Changing file and directory permissions in Linux is simple
Permissions can be weird when moving folders and creating files either with SSH or FTP. If you run into an issue where you need to change many directories (folders) and files at the same time, follow the examples below.
We will be using the chmod command, and I am assuming you are using linux and SSH or terminal.
For changing permissions on a single directory or file, we typically use the following format:
chmod 777 file.txt
where 777 is read, write, and execute for owner group and other (everyone)
However, there is another format we can use:
chmod a+rwx file.txt
or chmod ug+rwx,o+rx file.txt
where r=read, w=write, x=execute, u=owner, g=group, a=all, +=add
With this format, we have more control over the specific permissions of files and directories.
For example, most websites should be set up with directories having 755 permissions, and files having 644 permissions. However, the site I just created using Drush, just set all of my folders to 775, and files to 664, which means group has write permissions in addition to the standard permissions. My web host doesn't allow files to be writable by group so I can change all directories and files with the following command.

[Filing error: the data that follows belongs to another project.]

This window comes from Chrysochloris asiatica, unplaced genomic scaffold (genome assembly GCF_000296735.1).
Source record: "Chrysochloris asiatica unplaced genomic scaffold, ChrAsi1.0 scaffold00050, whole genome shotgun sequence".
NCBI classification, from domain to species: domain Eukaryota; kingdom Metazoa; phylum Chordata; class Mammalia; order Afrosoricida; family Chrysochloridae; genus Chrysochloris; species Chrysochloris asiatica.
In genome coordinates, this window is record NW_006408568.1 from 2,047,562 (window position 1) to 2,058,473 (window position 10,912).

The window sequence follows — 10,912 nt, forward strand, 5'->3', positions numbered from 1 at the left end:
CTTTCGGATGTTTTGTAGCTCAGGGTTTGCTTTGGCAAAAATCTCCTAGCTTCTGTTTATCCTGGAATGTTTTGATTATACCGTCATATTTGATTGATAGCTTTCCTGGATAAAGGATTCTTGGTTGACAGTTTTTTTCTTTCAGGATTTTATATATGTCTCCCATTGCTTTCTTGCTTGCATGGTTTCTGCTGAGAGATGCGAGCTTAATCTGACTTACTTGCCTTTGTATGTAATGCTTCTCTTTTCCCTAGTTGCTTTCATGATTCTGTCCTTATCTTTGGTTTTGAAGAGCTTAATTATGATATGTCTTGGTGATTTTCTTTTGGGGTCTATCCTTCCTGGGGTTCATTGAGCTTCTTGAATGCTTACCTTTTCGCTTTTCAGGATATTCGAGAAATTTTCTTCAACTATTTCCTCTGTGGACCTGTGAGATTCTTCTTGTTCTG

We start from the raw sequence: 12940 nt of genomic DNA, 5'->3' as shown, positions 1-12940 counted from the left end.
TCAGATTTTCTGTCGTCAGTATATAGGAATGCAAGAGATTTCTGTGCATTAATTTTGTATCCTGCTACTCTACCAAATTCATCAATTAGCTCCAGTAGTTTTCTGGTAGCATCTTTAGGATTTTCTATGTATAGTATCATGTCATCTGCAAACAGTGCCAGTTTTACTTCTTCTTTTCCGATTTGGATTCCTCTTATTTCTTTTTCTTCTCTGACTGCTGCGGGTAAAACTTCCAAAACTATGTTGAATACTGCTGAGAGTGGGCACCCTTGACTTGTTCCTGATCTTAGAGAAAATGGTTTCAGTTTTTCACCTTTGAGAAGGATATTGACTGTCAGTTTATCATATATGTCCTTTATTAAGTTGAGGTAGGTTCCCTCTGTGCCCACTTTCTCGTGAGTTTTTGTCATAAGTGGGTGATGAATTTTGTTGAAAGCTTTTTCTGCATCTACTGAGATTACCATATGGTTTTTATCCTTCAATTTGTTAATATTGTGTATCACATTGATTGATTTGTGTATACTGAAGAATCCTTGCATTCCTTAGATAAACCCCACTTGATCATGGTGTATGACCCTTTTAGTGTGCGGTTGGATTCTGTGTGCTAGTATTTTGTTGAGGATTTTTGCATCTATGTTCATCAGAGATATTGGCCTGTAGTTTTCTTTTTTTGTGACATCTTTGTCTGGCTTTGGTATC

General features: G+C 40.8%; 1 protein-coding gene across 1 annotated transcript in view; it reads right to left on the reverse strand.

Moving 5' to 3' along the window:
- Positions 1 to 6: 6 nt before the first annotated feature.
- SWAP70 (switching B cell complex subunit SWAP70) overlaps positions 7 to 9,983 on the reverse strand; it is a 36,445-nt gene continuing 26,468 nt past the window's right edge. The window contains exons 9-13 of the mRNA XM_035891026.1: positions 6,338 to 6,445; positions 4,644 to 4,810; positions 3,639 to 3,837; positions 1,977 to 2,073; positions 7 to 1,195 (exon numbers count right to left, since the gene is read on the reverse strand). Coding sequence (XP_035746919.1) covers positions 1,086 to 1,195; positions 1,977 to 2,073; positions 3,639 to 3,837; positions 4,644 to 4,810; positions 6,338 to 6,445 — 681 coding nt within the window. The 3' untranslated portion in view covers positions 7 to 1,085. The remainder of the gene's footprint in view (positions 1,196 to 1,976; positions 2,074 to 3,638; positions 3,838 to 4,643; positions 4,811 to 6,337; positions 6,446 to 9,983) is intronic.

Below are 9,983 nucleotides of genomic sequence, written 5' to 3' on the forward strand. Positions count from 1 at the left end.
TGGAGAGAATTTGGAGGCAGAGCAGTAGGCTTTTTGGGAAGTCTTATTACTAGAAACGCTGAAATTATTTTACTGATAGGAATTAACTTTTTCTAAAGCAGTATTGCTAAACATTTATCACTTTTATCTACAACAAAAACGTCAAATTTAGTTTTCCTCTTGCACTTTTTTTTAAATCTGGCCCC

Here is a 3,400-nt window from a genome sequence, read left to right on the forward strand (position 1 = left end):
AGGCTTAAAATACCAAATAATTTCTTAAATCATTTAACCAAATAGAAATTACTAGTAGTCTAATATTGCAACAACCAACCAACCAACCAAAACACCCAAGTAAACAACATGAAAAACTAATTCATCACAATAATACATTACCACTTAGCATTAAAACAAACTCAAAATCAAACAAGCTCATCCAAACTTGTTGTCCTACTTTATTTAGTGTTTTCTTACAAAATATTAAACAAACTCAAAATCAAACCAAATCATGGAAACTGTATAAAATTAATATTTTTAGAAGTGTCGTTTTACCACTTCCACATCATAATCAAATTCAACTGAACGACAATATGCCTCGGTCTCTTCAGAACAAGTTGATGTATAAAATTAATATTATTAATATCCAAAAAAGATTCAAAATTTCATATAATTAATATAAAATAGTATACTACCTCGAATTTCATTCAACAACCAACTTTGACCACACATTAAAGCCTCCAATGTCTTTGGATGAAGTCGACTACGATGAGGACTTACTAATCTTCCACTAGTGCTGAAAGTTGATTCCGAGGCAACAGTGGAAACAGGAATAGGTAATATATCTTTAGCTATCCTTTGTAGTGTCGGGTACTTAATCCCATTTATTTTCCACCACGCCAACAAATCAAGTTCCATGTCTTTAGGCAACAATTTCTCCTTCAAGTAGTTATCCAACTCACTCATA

chmod -R g-w *
-R= recursive (all folders, sub-folders, and files) g=group -=remove, w=write, *= every file and folder
Essentially I am telling it to remove the write permission for group from every file, folder, and subfolder.
WARNING: If you run this command, make sure you are in the directory you want to change permissions for, otherwise you could really mess up your permissions.
NOTE: Use at your own risk, make sure you back up your data before making a major change like this, I can not be held liable for any damages you incurr as a result of following these examples.